Unison, the public sector trade union, has warned that government plans to allow universities and colleges to opt out of the LGPS for new non-teaching staff could have harmful consequences.
Unison national secretary, Jon Richards, said that proposals could damage cash flows at LGPS funds, affecting LGPS members as a whole. Currently, post-1992 universities, further education colleges and sixth-form colleges are required to offer LGPS membership to all support staff, but Whitehall is consulting on plans to allow employers to offer alternative pensions to new staff.
Richards said: “Not providing a decent pension scheme for new staff could lead to a two-tier workforce, with colleagues doing the same job being provided with different pensions provision. Those not in the LGPS would likely end up with far inferior pension provision leading to more public service workers retiring into poverty.” He added that the proposals would penalise the lowest paid, mainly female staff, leading to potential discrimination and equal pay issues.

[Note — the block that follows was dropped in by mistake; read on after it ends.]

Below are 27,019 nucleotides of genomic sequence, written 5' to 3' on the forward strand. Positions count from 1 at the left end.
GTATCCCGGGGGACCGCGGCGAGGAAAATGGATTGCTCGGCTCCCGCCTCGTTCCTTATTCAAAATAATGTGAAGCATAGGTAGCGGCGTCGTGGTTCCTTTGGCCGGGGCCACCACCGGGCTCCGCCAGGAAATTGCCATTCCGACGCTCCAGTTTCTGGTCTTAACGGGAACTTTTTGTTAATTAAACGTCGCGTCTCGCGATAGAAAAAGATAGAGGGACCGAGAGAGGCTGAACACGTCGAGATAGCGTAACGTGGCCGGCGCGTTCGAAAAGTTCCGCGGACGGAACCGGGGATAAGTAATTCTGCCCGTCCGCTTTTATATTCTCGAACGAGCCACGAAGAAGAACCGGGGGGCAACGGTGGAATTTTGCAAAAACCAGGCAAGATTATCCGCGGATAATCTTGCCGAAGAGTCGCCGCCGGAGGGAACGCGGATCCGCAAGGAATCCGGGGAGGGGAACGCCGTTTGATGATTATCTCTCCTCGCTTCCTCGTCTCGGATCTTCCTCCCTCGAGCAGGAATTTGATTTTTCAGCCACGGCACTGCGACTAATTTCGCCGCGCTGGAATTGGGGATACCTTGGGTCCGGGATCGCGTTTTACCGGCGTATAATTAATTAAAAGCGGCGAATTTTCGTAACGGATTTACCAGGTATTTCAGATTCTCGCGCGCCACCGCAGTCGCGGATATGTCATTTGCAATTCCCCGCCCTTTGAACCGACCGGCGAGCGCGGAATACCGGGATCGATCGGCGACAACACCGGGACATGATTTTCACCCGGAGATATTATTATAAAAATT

Unison said the proposals would only apply in England, which could lead to two-tier provision between England and Wales, Northern Ireland and Scotland. While the further education and college sectors cover only 3% of the LGPS membership, if the proposals were extended to similar employers, up to 20% of the LGPS could be affected, leading to cash flow problems.